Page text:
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Re: Bayreuth festival in Bavaria Controversy

Post by lennygoran » Fri Aug 02, 2019 3:22 pm

maestrob wrote:
Fri Aug 02, 2019 10:05 am
Well! A drag queen at Bayreuth, indeed. Certainly, it fits into the decadence of the opening of the opera, so why not? As an old codger in this woke era, I don't suppose it would upset me at all.
Brian here's act 1. Regards, Len

https://www.youtube.com/watch?v=Ma_NEen ... e=youtu.be

lennygoran
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Re: Bayreuth festival in Bavaria Controversy

Post by lennygoran » Sat Aug 03, 2019 8:13 am

Here's a review from the Telegraph-they liked it. Regards, Len


Mark Ronan

26 July 2019 • 6:32pm

The music of Richard Wagner is the essence of the Bayreuth Festival, but it also prides itself on originality in staging the Master's art. It’s well justified this year by Tobias Kratzer’s new production of Tannhäuser, the 1845 opera which takes us from the title character's obsession with the alternative world of the Venusberg to his return home and the eventual failure of his relationship with the loving Elisabeth. Here was an exhilarating production that was full of verve and on opening night it was received, deservedly, with a standing ovation.

A major problem in staging this opera is how to deal with the usual debauchery of the Venusberg scenes yet still represent the minstrel knight Tannhäuser's conflicted desire to return there, realised mainly in the music. Kratzer’s solution is to take a wildly modern approach, converting the alternative world to a collection of misfits divorced from polite society and combining everything into a seamless stage narrative.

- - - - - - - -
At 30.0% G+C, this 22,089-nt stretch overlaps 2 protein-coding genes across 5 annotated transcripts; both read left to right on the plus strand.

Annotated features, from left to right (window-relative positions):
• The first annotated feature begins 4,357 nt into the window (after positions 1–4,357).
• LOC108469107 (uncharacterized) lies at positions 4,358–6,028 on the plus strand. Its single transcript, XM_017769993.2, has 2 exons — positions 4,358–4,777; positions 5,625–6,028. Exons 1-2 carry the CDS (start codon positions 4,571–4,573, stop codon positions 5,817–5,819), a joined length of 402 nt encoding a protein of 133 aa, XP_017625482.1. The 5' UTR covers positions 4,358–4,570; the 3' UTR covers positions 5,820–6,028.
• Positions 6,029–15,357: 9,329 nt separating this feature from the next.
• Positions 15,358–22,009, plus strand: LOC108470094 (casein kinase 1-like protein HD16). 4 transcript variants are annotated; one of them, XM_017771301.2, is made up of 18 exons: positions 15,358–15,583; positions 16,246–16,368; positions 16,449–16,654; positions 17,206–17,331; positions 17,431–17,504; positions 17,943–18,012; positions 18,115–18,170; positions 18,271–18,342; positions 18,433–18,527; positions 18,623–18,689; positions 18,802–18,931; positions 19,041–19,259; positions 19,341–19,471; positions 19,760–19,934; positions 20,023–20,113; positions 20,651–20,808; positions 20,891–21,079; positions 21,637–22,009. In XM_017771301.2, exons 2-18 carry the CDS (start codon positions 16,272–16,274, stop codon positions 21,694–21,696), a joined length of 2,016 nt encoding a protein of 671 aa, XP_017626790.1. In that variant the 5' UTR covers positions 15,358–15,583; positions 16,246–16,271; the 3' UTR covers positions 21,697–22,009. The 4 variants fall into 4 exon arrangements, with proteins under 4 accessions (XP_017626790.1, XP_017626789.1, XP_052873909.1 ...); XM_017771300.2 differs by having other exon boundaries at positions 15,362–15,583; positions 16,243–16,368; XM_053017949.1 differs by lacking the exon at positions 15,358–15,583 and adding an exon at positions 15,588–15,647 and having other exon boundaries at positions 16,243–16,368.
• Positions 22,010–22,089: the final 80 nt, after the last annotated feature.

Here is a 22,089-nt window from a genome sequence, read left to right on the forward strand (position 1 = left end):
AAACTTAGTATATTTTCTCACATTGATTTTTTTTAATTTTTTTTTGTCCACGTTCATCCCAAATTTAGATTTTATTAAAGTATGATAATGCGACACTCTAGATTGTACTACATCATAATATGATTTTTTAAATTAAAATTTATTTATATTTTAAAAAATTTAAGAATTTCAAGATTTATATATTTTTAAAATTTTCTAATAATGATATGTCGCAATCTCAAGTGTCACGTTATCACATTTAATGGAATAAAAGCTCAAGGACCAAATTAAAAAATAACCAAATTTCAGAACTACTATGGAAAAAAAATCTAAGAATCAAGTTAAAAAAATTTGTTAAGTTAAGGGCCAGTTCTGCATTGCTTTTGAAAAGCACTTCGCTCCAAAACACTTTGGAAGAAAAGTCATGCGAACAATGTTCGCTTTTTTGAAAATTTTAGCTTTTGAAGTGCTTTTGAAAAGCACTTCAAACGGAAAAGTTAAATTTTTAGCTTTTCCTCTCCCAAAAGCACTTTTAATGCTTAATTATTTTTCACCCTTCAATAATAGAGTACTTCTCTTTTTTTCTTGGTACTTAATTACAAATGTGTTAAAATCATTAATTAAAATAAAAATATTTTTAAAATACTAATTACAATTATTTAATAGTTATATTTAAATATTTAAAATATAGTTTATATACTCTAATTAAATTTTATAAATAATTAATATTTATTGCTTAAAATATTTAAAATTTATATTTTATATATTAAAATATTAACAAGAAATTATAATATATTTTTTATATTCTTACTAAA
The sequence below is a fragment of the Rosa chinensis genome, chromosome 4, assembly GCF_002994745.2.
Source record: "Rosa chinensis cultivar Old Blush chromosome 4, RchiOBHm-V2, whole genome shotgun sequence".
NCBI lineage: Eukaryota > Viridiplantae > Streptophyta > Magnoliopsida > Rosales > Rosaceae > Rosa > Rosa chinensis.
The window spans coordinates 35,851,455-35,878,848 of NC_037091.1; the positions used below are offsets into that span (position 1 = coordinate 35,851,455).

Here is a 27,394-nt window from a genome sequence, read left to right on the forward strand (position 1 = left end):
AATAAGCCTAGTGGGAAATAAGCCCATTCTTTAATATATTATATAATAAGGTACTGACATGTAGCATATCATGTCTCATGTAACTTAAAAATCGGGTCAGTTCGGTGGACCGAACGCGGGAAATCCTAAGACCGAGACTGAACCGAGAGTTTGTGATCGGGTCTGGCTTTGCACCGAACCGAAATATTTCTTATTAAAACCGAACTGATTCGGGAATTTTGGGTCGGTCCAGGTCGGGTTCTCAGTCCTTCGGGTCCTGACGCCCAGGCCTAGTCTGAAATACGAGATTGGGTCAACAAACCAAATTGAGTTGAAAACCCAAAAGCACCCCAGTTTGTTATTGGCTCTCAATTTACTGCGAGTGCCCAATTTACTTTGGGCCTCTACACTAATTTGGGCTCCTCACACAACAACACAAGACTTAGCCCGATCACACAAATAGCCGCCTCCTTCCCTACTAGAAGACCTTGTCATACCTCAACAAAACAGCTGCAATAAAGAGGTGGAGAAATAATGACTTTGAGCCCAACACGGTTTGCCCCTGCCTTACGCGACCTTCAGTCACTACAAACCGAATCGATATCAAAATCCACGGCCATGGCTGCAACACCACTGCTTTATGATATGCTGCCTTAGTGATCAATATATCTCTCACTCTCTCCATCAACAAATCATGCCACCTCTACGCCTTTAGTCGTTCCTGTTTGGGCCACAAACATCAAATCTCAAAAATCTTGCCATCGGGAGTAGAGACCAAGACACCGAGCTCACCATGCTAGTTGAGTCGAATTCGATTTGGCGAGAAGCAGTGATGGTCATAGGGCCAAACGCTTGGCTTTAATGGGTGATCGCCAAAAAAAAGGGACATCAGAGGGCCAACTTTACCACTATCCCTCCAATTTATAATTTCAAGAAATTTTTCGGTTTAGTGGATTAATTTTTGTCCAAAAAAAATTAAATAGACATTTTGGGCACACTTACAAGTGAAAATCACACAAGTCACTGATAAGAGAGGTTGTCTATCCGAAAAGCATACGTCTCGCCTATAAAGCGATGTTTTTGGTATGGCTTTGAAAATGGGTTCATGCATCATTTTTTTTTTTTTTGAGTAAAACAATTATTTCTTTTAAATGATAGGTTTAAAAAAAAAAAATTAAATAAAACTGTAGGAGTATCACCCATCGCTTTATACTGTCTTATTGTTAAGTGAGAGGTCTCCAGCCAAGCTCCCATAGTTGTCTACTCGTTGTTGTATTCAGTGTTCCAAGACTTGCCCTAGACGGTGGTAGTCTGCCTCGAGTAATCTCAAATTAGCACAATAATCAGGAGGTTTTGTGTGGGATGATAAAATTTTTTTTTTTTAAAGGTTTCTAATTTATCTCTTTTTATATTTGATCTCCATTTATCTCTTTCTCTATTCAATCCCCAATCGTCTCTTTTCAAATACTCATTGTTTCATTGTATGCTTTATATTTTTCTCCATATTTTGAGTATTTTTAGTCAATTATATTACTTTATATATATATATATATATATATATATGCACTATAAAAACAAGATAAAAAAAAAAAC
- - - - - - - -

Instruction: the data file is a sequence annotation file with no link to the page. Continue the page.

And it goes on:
The Venusberg was replaced by a crew of four: Venus herself, a dwarf, a black drag queen, and Tannhäuser dressed as a clown, all living out of a camper van. In Act I they run down a security guard who sees them stealing petrol, Tannhäuser bails out on the highway and re-encounters his old friend Wolfram, the other minstrels and the Landgraf. As Act II gets underway for the song contest its venue is replaced by the Festspielhaus in Bayreuth, where the misfits manage to get in and wreak havoc (a source of huge amusement for the audience). In Act III while Tannhäuser seeks forgiveness in Rome, Wolfram takes Elisabeth's virginity in the camper van.

Although these might sound like tiresome gimmicks intended to shock, it's actually a very clever take on the opera. For example, Wolfram is allowed to express real desire for Elisabeth rather than the abstract yearnings that so often render the two of them ineffective ciphers.

The singing was outstanding. American heldentenor Stephen Gould exhibited great dramatic and vocal power in the title role, with Norwegian soprano Lise Davidsen beautifully lyrical as Elisabeth, and Danish bass Stephen Milling was commanding in a sympathetic portrayal of the Landgraf. In the vital role of Wolfram, Markus Eiche showed strength and incisiveness well suiting the production, and in the song contest Kay Stiefermann was notable as Biterolf. As the free spirits of the anarchist group, Russian mezzo Elena Zhidkova made a glamorously strong Venus, with cabaret star Le Gateau Chocolat thoroughly enjoying himself as the drag queen, and acclaimed German actor Manni Laudenbach as the dwarf had a certain toughness while maintaining a twinkle in his eye.

It was also visually riveting with video footage playing a huge role which, in particular, refreshed the song contest where we saw the action from different angles. Then as the stage plunged into blackness at the end, a feral yelp from the audience quickly turned to cheers. In fact, the famous booing at Bayreuth was largely absent, except for a moment in the first act (possibly when conductor Valery Gergiev, in what was otherwise a fine Bayreuth debut, allowed the chorus and orchestra to diverge ).

When Bayreuth productions try too hard to do something new, they often misfire. But this imaginative production was riveting throughout.

John F
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Re: Bayreuth festival in Bavaria Controversy